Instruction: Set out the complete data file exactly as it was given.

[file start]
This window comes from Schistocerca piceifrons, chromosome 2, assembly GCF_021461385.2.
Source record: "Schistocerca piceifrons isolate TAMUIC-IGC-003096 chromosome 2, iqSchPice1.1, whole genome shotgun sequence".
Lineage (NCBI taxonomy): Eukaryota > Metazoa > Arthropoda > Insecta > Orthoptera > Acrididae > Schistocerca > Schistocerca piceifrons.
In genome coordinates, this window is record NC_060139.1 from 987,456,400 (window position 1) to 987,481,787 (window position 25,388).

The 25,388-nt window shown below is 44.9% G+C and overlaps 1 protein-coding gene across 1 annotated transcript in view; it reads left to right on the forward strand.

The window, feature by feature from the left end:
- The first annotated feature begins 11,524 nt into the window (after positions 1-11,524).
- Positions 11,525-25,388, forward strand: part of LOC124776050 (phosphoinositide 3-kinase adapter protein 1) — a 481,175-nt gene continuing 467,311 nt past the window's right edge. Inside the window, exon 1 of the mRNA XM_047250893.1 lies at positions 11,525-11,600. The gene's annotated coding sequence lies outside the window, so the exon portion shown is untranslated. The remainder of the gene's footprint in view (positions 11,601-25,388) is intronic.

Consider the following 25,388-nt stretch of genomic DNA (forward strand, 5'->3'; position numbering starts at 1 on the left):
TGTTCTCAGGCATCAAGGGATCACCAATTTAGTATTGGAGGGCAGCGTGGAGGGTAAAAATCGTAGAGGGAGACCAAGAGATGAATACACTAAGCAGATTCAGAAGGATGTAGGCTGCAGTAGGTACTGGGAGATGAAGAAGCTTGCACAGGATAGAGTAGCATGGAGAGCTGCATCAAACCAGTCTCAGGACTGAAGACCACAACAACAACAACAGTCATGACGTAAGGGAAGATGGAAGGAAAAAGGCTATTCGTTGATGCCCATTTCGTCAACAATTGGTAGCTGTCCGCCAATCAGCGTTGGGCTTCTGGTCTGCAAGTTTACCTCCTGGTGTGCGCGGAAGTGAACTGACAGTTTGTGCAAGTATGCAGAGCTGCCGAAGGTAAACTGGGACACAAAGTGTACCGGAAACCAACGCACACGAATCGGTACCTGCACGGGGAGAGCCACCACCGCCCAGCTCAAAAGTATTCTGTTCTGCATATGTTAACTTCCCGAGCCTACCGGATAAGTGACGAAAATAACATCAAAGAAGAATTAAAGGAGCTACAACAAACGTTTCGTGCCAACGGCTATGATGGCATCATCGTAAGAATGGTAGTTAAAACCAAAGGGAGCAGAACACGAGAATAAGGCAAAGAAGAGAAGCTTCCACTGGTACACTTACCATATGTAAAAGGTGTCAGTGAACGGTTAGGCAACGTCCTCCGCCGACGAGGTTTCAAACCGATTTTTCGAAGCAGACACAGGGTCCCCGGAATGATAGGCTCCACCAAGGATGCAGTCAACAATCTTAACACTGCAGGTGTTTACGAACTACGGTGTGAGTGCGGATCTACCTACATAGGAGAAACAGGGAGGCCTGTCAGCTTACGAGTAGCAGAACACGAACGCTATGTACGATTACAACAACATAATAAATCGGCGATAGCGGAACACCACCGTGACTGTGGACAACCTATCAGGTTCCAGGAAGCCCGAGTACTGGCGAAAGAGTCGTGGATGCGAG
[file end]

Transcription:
This window comes from Schistocerca piceifrons, chromosome 2, assembly GCF_021461385.2.
Source record: "Schistocerca piceifrons isolate TAMUIC-IGC-003096 chromosome 2, iqSchPice1.1, whole genome shotgun sequence".
Lineage (NCBI taxonomy): Eukaryota > Metazoa > Arthropoda > Insecta > Orthoptera > Acrididae > Schistocerca > Schistocerca piceifrons.
In genome coordinates, this window is record NC_060139.1 from 987,456,400 (window position 1) to 987,481,787 (window position 25,388).

The 25,388-nt window shown below is 44.9% G+C and overlaps 1 protein-coding gene across 1 annotated transcript in view; it reads left to right on the forward strand.

The window, feature by feature from the left end:
- The first annotated feature begins 11,524 nt into the window (after positions 1-11,524).
- Positions 11,525-25,388, forward strand: part of LOC124776050 (phosphoinositide 3-kinase adapter protein 1) — a 481,175-nt gene continuing 467,311 nt past the window's right edge. Inside the window, exon 1 of the mRNA XM_047250893.1 lies at positions 11,525-11,600. The gene's annotated coding sequence lies outside the window, so the exon portion shown is untranslated. The remainder of the gene's footprint in view (positions 11,601-25,388) is intronic.

Consider the following 25,388-nt stretch of genomic DNA (forward strand, 5'->3'; position numbering starts at 1 on the left):
TGTTCTCAGGCATCAAGGGATCACCAATTTAGTATTGGAGGGCAGCGTGGAGGGTAAAAATCGTAGAGGGAGACCAAGAGATGAATACACTAAGCAGATTCAGAAGGATGTAGGCTGCAGTAGGTACTGGGAGATGAAGAAGCTTGCACAGGATAGAGTAGCATGGAGAGCTGCATCAAACCAGTCTCAGGACTGAAGACCACAACAACAACAACAGTCATGACGTAAGGGAAGATGGAAGGAAAAAGGCTATTCGTTGATGCCCATTTCGTCAACAATTGGTAGCTGTCCGCCAATCAGCGTTGGGCTTCTGGTCTGCAAGTTTACCTCCTGGTGTGCGCGGAAGTGAACTGACAGTTTGTGCAAGTATGCAGAGCTGCCGAAGGTAAACTGGGACACAAAGTGTACCGGAAACCAACGCACACGAATCGGTACCTGCACGGGGAGAGCCACCACCGCCCAGCTCAAAAGTATTCTGTTCTGCATATGTTAACTTCCCGAGCCTACCGGATAAGTGACGAAAATAACATCAAAGAAGAATTAAAGGAGCTACAACAAACGTTTCGTGCCAACGGCTATGATGGCATCATCGTAAGAATGGTAGTTAAAACCAAAGGGAGCAGAACACGAGAATAAGGCAAAGAAGAGAAGCTTCCACTGGTACACTTACCATATGTAAAAGGTGTCAGTGAACGGTTAGGCAACGTCCTCCGCCGACGAGGTTTCAAACCGATTTTTCGAAGCAGACACAGGGTCCCCGGAATGATAGGCTCCACCAAGGATGCAGTCAACAATCTTAACACTGCAGGTGTTTACGAACTACGGTGTGAGTGCGGATCTACCTACATAGGAGAAACAGGGAGGCCTGTCAGCTTACGAGTAGCAGAACACGAACGCTATGTACGATTACAACAACATAATAAATCGGCGATAGCGGAACACCACCGTGACTGTGGACAACCTATCAGGTTCCAGGAAGCCCGAGTACTGGCGAAAGAGTCGTGGATGCGAG